In our experience, we disassemble, repair and reassemble objects we can see and touch. Our goal is a repair. However, to repair today vehicles, we must expand our understanding beyond things we can touch, see and use wrenches on. We must apply the technician approach to learning, information gathering and analysis.
A simple, experimental motor such as this is not capable of making much power. We can increase the turning force (or torque) that the motor can create in three ways: either we can have a more powerful permanent magnet, or we can increase the electric current flowing through the wire, or we can make the coil so it has many "turns" (loops) of very thin wire instead of one "turn" of thick wire. In practice, a motor also has the permanent magnet curved in a circular shape so it almost touches the coil of wire that rotates inside it. The closer together the magnet and the coil, the greater the force the motor can produce.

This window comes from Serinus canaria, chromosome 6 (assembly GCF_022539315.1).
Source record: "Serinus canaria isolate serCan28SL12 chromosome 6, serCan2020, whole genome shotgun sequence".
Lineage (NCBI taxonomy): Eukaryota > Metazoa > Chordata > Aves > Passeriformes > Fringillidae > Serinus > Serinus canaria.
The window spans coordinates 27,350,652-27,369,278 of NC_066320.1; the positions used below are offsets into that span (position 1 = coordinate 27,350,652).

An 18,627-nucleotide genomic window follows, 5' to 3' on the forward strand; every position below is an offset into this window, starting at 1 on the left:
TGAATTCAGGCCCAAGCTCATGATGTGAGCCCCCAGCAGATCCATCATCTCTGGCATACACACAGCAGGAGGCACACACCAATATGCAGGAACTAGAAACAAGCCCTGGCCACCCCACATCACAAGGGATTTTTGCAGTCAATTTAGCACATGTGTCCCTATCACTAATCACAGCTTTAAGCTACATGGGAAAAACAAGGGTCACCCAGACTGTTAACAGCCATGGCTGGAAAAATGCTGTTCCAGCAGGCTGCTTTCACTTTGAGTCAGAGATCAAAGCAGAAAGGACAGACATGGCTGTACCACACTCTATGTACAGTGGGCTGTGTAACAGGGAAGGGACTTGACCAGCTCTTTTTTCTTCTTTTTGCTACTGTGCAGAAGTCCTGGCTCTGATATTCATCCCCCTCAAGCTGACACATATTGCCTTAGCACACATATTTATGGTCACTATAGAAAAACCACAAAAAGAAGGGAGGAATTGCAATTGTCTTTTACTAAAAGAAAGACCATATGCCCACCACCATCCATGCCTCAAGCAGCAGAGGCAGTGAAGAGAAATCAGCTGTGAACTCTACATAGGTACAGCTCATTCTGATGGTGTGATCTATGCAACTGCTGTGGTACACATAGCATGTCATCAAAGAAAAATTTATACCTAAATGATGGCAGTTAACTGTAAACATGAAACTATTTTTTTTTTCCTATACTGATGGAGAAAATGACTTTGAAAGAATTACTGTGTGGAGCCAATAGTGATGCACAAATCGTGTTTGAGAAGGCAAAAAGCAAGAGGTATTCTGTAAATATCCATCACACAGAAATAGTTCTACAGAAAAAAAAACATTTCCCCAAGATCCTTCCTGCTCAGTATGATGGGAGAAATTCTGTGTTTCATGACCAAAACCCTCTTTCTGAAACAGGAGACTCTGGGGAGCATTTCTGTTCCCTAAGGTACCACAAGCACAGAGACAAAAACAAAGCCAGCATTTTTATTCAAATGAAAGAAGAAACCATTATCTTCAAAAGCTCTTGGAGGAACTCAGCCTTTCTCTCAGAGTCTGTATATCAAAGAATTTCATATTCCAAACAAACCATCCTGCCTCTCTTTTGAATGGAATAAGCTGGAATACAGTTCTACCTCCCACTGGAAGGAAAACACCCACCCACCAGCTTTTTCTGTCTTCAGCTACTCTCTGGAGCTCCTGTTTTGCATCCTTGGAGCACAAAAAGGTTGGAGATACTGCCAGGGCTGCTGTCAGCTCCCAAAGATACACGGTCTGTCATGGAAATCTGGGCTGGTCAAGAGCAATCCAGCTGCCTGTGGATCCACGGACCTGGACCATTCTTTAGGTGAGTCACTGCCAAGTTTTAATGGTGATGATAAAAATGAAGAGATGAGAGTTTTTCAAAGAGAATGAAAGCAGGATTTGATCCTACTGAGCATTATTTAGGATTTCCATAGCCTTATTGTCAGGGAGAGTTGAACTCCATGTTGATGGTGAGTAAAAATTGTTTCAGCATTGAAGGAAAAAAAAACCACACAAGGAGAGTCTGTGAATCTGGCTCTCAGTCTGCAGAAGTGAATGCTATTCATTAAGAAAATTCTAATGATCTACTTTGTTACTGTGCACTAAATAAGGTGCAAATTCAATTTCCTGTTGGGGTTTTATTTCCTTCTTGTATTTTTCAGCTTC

You will need to use the ohmmeter as an ohmeter and not as a continuity checker for the next step in the procedure. You will want to use the lowest ohm scale your meter offers, as the typical winding resistance in motors such as these is less than 100 ohms. If the motor is a permanent split-capacitor motor, you are going to be looking for common and speed taps of the winding.
Shield drain wire must be spliced only to mating shield drain wires and not grounded at the junction box. Feedback shields must be passed through pin for pin. Separate junction boxes for power and feedback are required.